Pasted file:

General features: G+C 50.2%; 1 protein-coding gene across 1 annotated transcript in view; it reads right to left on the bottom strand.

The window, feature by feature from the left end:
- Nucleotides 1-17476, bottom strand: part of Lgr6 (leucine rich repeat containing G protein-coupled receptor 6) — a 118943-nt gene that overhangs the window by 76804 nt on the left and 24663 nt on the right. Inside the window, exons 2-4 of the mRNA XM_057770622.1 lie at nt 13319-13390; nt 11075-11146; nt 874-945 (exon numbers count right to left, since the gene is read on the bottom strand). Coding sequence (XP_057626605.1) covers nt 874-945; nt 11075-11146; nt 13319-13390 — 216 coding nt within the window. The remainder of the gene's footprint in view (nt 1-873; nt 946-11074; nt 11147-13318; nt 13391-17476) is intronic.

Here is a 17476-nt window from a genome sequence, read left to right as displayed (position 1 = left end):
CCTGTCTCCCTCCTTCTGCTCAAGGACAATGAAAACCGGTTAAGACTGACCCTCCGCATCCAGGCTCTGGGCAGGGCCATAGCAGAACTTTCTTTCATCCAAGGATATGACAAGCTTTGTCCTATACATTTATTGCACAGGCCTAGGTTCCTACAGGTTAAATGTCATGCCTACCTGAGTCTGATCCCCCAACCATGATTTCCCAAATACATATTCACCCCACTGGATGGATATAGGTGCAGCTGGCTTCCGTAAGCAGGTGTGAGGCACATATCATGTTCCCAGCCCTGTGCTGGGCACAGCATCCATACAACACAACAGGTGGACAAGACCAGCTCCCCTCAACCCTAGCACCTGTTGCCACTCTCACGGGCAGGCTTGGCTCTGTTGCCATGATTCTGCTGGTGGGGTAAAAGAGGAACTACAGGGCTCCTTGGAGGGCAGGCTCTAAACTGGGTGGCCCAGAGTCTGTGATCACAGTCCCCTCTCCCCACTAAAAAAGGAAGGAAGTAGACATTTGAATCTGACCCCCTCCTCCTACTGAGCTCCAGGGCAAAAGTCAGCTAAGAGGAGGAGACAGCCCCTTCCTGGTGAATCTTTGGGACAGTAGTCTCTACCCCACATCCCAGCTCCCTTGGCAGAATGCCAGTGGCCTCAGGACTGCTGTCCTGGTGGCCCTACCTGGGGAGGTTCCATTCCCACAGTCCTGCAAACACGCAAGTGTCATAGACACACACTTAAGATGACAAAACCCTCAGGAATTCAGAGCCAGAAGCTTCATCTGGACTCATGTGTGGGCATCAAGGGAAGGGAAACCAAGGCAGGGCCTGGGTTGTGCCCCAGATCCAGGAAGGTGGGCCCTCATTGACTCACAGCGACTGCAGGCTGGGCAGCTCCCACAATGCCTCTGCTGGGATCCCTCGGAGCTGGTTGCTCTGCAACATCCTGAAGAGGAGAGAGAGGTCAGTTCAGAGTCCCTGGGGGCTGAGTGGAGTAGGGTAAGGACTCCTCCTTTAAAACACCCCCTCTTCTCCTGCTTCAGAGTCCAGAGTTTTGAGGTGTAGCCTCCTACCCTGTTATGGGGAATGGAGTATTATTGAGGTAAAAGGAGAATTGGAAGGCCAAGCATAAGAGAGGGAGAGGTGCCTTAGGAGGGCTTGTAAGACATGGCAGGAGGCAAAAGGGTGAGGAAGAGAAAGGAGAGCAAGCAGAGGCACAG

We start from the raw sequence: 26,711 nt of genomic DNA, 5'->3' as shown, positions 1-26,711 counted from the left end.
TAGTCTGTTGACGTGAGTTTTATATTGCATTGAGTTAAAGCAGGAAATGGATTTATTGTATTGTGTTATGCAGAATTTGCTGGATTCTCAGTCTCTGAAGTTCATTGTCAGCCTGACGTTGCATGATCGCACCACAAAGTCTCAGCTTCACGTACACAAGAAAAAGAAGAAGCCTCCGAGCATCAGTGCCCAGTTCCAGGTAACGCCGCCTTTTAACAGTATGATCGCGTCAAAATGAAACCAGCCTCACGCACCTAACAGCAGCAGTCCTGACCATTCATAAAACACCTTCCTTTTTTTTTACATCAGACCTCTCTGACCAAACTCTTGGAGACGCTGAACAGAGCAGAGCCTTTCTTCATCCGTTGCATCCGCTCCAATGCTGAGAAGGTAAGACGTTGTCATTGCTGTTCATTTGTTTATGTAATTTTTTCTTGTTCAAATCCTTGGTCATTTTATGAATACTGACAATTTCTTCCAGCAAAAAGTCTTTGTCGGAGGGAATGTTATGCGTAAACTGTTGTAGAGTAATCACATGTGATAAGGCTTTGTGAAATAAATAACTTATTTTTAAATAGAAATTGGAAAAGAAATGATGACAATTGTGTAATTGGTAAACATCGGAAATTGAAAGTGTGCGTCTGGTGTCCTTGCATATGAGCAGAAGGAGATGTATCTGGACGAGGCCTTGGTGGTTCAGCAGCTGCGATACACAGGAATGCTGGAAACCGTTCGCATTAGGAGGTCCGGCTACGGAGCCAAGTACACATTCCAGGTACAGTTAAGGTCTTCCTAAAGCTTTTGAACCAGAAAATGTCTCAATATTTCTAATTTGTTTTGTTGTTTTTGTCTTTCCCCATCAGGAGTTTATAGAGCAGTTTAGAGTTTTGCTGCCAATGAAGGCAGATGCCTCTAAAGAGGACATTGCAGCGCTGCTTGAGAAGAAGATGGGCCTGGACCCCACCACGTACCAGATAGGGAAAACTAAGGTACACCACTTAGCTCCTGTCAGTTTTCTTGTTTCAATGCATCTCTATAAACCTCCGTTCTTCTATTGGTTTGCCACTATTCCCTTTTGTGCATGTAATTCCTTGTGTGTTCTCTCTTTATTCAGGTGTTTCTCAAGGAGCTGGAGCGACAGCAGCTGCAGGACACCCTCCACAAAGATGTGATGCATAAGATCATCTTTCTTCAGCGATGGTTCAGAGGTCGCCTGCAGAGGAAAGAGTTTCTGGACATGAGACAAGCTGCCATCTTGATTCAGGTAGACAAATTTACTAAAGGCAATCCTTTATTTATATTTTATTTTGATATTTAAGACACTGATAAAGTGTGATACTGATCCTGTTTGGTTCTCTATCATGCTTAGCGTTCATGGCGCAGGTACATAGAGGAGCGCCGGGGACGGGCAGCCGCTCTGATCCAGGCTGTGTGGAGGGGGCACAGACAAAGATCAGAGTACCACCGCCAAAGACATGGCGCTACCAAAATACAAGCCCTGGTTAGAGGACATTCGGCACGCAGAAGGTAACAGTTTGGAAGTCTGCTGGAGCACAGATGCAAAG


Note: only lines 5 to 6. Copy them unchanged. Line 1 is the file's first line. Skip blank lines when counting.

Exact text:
CCTGTCTCCCTCCTTCTGCTCAAGGACAATGAAAACCGGTTAAGACTGACCCTCCGCATCCAGGCTCTGGGCAGGGCCATAGCAGAACTTTCTTTCATCCAAGGATATGACAAGCTTTGTCCTATACATTTATTGCACAGGCCTAGGTTCCTACAGGTTAAATGTCATGCCTACCTGAGTCTGATCCCCCAACCATGATTTCCCAAATACATATTCACCCCACTGGATGGATATAGGTGCAGCTGGCTTCCGTAAGCAGGTGTGAGGCACATATCATGTTCCCAGCCCTGTGCTGGGCACAGCATCCATACAACACAACAGGTGGACAAGACCAGCTCCCCTCAACCCTAGCACCTGTTGCCACTCTCACGGGCAGGCTTGGCTCTGTTGCCATGATTCTGCTGGTGGGGTAAAAGAGGAACTACAGGGCTCCTTGGAGGGCAGGCTCTAAACTGGGTGGCCCAGAGTCTGTGATCACAGTCCCCTCTCCCCACTAAAAAAGGAAGGAAGTAGACATTTGAATCTGACCCCCTCCTCCTACTGAGCTCCAGGGCAAAAGTCAGCTAAGAGGAGGAGACAGCCCCTTCCTGGTGAATCTTTGGGACAGTAGTCTCTACCCCACATCCCAGCTCCCTTGGCAGAATGCCAGTGGCCTCAGGACTGCTGTCCTGGTGGCCCTACCTGGGGAGGTTCCATTCCCACAGTCCTGCAAACACGCAAGTGTCATAGACACACACTTAAGATGACAAAACCCTCAGGAATTCAGAGCCAGAAGCTTCATCTGGACTCATGTGTGGGCATCAAGGGAAGGGAAACCAAGGCAGGGCCTGGGTTGTGCCCCAGATCCAGGAAGGTGGGCCCTCATTGACTCACAGCGACTGCAGGCTGGGCAGCTCCCACAATGCCTCTGCTGGGATCCCTCGGAGCTGGTTGCTCTGCAACATCCTGAAGAGGAGAGAGAGGTCAGTTCAGAGTCCCTGGGGGCTGAGTGGAGTAGGGTAAGGACTCCTCCTTTAAAACACCCCCTCTTCTCCTGCTTCAGAGTCCAGAGTTTTGAGGTGTAGCCTCCTACCCTGTTATGGGGAATGGAGTATTATTGAGGTAAAAGGAGAATTGGAAGGCCAAGCATAAGAGAGGGAGAGGTGCCTTAGGAGGGCTTGTAAGACATGGCAGGAGGCAAAAGGGTGAGGAAGAGAAAGGAGAGCAAGCAGAGGCACAG

We start from the raw sequence: 26,711 nt of genomic DNA, 5'->3' as shown, positions 1-26,711 counted from the left end.